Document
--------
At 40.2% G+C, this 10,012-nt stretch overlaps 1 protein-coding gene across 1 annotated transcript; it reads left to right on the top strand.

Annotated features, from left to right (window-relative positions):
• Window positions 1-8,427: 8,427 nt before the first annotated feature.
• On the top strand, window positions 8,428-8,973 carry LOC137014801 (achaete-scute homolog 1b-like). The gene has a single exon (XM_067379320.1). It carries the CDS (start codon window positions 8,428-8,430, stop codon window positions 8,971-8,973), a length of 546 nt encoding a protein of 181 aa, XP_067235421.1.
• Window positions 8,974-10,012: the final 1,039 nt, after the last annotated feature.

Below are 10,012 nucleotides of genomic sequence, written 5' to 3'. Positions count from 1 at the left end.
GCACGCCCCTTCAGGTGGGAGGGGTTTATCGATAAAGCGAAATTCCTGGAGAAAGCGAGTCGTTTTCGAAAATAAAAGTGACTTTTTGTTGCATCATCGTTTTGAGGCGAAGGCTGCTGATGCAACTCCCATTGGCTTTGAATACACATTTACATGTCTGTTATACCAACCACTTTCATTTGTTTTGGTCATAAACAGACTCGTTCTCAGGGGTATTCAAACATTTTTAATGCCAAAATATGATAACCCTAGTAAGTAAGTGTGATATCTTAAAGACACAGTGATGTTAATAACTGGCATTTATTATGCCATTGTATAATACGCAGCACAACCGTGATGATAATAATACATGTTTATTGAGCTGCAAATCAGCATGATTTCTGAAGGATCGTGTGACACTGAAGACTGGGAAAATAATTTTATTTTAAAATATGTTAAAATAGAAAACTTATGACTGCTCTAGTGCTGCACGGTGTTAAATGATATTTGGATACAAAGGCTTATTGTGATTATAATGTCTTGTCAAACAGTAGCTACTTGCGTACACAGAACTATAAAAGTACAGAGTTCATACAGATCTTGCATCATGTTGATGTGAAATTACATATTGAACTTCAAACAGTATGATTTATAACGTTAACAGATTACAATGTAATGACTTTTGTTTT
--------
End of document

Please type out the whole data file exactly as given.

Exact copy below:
At 40.2% G+C, this 10,012-nt stretch overlaps 1 protein-coding gene across 1 annotated transcript; it reads left to right on the top strand.

Annotated features, from left to right (window-relative positions):
• Window positions 1-8,427: 8,427 nt before the first annotated feature.
• On the top strand, window positions 8,428-8,973 carry LOC137014801 (achaete-scute homolog 1b-like). The gene has a single exon (XM_067379320.1). It carries the CDS (start codon window positions 8,428-8,430, stop codon window positions 8,971-8,973), a length of 546 nt encoding a protein of 181 aa, XP_067235421.1.
• Window positions 8,974-10,012: the final 1,039 nt, after the last annotated feature.

Below are 10,012 nucleotides of genomic sequence, written 5' to 3'. Positions count from 1 at the left end.
GCACGCCCCTTCAGGTGGGAGGGGTTTATCGATAAAGCGAAATTCCTGGAGAAAGCGAGTCGTTTTCGAAAATAAAAGTGACTTTTTGTTGCATCATCGTTTTGAGGCGAAGGCTGCTGATGCAACTCCCATTGGCTTTGAATACACATTTACATGTCTGTTATACCAACCACTTTCATTTGTTTTGGTCATAAACAGACTCGTTCTCAGGGGTATTCAAACATTTTTAATGCCAAAATATGATAACCCTAGTAAGTAAGTGTGATATCTTAAAGACACAGTGATGTTAATAACTGGCATTTATTATGCCATTGTATAATACGCAGCACAACCGTGATGATAATAATACATGTTTATTGAGCTGCAAATCAGCATGATTTCTGAAGGATCGTGTGACACTGAAGACTGGGAAAATAATTTTATTTTAAAATATGTTAAAATAGAAAACTTATGACTGCTCTAGTGCTGCACGGTGTTAAATGATATTTGGATACAAAGGCTTATTGTGATTATAATGTCTTGTCAAACAGTAGCTACTTGCGTACACAGAACTATAAAAGTACAGAGTTCATACAGATCTTGCATCATGTTGATGTGAAATTACATATTGAACTTCAAACAGTATGATTTATAACGTTAACAGATTACAATGTAATGACTTTTGTTTT